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People and Pumpkins by the Truckload : Festival: Calabasas event draws 20,000 for crafts, antiques and carvings of the squash of honor, carted in for the occasion.

October 24, 1994|JEANNETTE REGALADO | TIMES STAFF WRITER

CALABASAS — If fun was to be had at Sunday's Calabasas Days Pumpkin Festival, it was lost on 4-year-old Elliot Arluna. Literally.

Elliot, sitting on a bench outside of the National Park Service booth at the third annual fair, was searching for someone he recognized.

"We lose a lot of parents at these events," said park Ranger Bryan Sutton, trying to draw a parent's first name and description out of Elliot. "Mom and Dad are focusing on something else, and the kids are so small they can't be seen in the crowd."

After a few tense moments, Elliot's mom, Suzie Wooten, was found.

"Who found you? Did you just walk over here?" Wooten asked a quiet Elliot, who responded by shrugging his shoulders.

"See," Sutton said, "we haven't lost a parent yet."

Over the weekend, 20,000 fun-seekers made their way out to Paramount Ranch in the hills outside Calabasas for the two-day festival, which featured arts and crafts, food, country line dancing, games and an antiques auction.

Crowds under a huge white tent found bargains galore at the auction, which included an autographed gold record by Elvis Presley that sold for $125.

"They told me that yesterday the same thing sold for $1,800," said Peggi Christopher, 47, of Toluca Lake, who bought the collector's item for her 21-year-old son. "I hope my son loves it."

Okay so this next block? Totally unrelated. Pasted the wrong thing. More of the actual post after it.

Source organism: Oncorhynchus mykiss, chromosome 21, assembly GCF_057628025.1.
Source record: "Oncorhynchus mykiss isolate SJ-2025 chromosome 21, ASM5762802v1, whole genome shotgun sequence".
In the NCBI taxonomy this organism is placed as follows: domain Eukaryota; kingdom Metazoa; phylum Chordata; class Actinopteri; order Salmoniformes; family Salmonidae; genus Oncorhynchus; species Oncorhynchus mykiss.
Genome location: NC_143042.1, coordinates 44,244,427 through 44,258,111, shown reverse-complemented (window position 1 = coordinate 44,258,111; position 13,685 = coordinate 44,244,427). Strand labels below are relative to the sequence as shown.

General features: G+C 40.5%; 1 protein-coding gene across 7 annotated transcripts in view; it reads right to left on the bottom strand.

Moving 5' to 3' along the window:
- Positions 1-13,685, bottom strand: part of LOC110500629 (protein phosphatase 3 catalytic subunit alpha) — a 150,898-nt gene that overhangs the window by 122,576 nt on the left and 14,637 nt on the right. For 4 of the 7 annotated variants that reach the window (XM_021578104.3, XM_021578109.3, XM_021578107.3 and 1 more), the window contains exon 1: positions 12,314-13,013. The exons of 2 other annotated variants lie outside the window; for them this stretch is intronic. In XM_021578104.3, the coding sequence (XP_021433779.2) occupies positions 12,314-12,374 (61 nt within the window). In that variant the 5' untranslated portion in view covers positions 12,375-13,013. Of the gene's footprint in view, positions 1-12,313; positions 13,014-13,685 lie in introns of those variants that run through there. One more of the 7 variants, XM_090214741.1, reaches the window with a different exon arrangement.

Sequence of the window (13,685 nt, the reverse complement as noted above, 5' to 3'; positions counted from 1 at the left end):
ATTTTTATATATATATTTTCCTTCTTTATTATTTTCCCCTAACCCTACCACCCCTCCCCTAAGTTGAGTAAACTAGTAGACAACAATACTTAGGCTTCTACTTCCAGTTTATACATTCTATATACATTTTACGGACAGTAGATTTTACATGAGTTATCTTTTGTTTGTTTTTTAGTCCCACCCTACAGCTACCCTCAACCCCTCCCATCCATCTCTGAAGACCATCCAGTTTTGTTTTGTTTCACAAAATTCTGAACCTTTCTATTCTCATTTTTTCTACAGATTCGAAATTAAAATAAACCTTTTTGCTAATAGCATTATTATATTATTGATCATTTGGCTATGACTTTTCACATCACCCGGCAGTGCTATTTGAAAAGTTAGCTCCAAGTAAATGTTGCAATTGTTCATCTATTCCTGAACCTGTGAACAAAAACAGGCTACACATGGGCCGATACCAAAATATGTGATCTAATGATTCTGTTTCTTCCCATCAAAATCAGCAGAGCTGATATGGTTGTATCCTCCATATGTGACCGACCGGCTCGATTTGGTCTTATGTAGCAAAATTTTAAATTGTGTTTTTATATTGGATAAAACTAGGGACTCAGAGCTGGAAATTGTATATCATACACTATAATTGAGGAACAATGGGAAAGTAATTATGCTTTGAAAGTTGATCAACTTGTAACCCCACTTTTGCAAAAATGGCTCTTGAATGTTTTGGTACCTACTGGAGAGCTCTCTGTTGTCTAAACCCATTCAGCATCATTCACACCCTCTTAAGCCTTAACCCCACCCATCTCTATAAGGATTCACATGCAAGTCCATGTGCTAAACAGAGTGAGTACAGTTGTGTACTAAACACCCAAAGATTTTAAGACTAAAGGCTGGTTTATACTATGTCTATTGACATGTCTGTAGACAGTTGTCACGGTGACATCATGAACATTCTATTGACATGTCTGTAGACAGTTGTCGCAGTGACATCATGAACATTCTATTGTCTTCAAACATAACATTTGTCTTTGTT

Although no pumpkins are actually grown in Calabasas, hundreds were transported to the festival to be sold and carved.

As soon as Aaron Hoffer, 8, saw the pile of orange squash at the front entrance of the festival, he headed straight for the largest pumpkin he could find and tried to pick it up.

Unfortunately it weighed more than 100 pounds.

"I can't pick it up," he squealed before rejoining his parents a few steps ahead of him.

Crowds surrounded festival volunteer Cindy Cohen, who was carving out intricate designs on pumpkins that sold for $25. The painstaking process took hours as patrons watched her nimble fingers jiggle a tiny hacksaw blade to create a wretched smile on a jack-o'-lantern.

"It takes some artistic talent to do that," a man explained to some children next to him.

"Not really," answered Cohen. "Just a lot of patience."

Other carved pumpkins featured the Grim Reaper swinging his sickle, a jack-o'-lantern with a smile that spelled "HALLOWEEN" and another with the head of a skeleton.

Nearby, Jimi Rogers, 13, and Briana Nelson, 12, were trying to smash a potato through a small hole with a sledgehammer at the Monster Mash table.

"We're having fun just smashing these," Briana said. "And in a little while we are going to be in the pie-eating contest."

"Yeah, but we are really having fun checking out the guys," Jimi piped up. "That's why we keep playing this game."

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